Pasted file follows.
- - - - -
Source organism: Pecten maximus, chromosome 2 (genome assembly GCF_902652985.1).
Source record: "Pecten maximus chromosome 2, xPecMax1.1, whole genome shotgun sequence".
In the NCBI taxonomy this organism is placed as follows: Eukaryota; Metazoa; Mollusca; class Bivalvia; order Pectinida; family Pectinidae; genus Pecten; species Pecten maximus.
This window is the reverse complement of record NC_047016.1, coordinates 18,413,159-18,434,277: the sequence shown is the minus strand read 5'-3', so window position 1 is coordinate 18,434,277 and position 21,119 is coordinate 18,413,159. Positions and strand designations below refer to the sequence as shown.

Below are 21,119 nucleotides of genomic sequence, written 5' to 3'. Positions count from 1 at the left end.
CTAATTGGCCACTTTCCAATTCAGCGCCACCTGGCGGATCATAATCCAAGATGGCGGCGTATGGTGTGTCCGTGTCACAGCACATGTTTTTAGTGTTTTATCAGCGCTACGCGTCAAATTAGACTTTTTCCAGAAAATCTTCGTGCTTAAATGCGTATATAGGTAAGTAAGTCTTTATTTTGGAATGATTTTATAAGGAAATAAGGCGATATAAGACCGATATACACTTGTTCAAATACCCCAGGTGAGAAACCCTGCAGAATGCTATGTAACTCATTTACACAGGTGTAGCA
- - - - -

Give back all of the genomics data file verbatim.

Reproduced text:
Source organism: Pecten maximus, chromosome 2 (genome assembly GCF_902652985.1).
Source record: "Pecten maximus chromosome 2, xPecMax1.1, whole genome shotgun sequence".
In the NCBI taxonomy this organism is placed as follows: Eukaryota; Metazoa; Mollusca; class Bivalvia; order Pectinida; family Pectinidae; genus Pecten; species Pecten maximus.
This window is the reverse complement of record NC_047016.1, coordinates 18,413,159-18,434,277: the sequence shown is the minus strand read 5'-3', so window position 1 is coordinate 18,434,277 and position 21,119 is coordinate 18,413,159. Positions and strand designations below refer to the sequence as shown.

Below are 21,119 nucleotides of genomic sequence, written 5' to 3'. Positions count from 1 at the left end.
CTAATTGGCCACTTTCCAATTCAGCGCCACCTGGCGGATCATAATCCAAGATGGCGGCGTATGGTGTGTCCGTGTCACAGCACATGTTTTTAGTGTTTTATCAGCGCTACGCGTCAAATTAGACTTTTTCCAGAAAATCTTCGTGCTTAAATGCGTATATAGGTAAGTAAGTCTTTATTTTGGAATGATTTTATAAGGAAATAAGGCGATATAAGACCGATATACACTTGTTCAAATACCCCAGGTGAGAAACCCTGCAGAATGCTATGTAACTCATTTACACAGGTGTAGCA